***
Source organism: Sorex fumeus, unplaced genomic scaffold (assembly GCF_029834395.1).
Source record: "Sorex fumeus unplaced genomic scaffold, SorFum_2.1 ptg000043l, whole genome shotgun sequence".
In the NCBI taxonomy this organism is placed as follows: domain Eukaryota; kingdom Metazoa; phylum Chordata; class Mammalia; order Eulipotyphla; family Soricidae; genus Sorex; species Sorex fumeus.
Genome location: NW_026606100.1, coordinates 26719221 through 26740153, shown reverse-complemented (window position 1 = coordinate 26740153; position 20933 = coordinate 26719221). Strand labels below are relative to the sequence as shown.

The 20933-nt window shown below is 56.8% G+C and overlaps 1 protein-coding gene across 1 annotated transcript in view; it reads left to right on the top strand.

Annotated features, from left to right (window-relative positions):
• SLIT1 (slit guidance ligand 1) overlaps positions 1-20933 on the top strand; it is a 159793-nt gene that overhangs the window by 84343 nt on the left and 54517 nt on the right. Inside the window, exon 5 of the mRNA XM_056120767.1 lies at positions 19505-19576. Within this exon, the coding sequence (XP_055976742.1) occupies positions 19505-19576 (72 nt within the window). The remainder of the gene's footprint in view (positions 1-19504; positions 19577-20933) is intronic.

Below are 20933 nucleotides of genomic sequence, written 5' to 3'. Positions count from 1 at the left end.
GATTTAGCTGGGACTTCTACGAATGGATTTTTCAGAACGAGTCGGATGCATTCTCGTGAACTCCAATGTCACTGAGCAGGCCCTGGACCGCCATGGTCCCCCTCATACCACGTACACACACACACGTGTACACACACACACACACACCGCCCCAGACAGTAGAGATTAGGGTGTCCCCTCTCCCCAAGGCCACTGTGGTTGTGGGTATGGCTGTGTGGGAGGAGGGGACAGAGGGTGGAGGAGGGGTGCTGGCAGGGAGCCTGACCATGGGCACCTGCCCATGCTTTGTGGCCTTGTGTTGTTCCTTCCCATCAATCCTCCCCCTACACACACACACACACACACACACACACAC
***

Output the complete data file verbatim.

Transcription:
Source organism: Sorex fumeus, unplaced genomic scaffold (assembly GCF_029834395.1).
Source record: "Sorex fumeus unplaced genomic scaffold, SorFum_2.1 ptg000043l, whole genome shotgun sequence".
In the NCBI taxonomy this organism is placed as follows: domain Eukaryota; kingdom Metazoa; phylum Chordata; class Mammalia; order Eulipotyphla; family Soricidae; genus Sorex; species Sorex fumeus.
Genome location: NW_026606100.1, coordinates 26719221 through 26740153, shown reverse-complemented (window position 1 = coordinate 26740153; position 20933 = coordinate 26719221). Strand labels below are relative to the sequence as shown.

The 20933-nt window shown below is 56.8% G+C and overlaps 1 protein-coding gene across 1 annotated transcript in view; it reads left to right on the top strand.

Annotated features, from left to right (window-relative positions):
• SLIT1 (slit guidance ligand 1) overlaps positions 1-20933 on the top strand; it is a 159793-nt gene that overhangs the window by 84343 nt on the left and 54517 nt on the right. Inside the window, exon 5 of the mRNA XM_056120767.1 lies at positions 19505-19576. Within this exon, the coding sequence (XP_055976742.1) occupies positions 19505-19576 (72 nt within the window). The remainder of the gene's footprint in view (positions 1-19504; positions 19577-20933) is intronic.

Below are 20933 nucleotides of genomic sequence, written 5' to 3'. Positions count from 1 at the left end.
GATTTAGCTGGGACTTCTACGAATGGATTTTTCAGAACGAGTCGGATGCATTCTCGTGAACTCCAATGTCACTGAGCAGGCCCTGGACCGCCATGGTCCCCCTCATACCACGTACACACACACACGTGTACACACACACACACACACCGCCCCAGACAGTAGAGATTAGGGTGTCCCCTCTCCCCAAGGCCACTGTGGTTGTGGGTATGGCTGTGTGGGAGGAGGGGACAGAGGGTGGAGGAGGGGTGCTGGCAGGGAGCCTGACCATGGGCACCTGCCCATGCTTTGTGGCCTTGTGTTGTTCCTTCCCATCAATCCTCCCCCTACACACACACACACACACACACACACACAC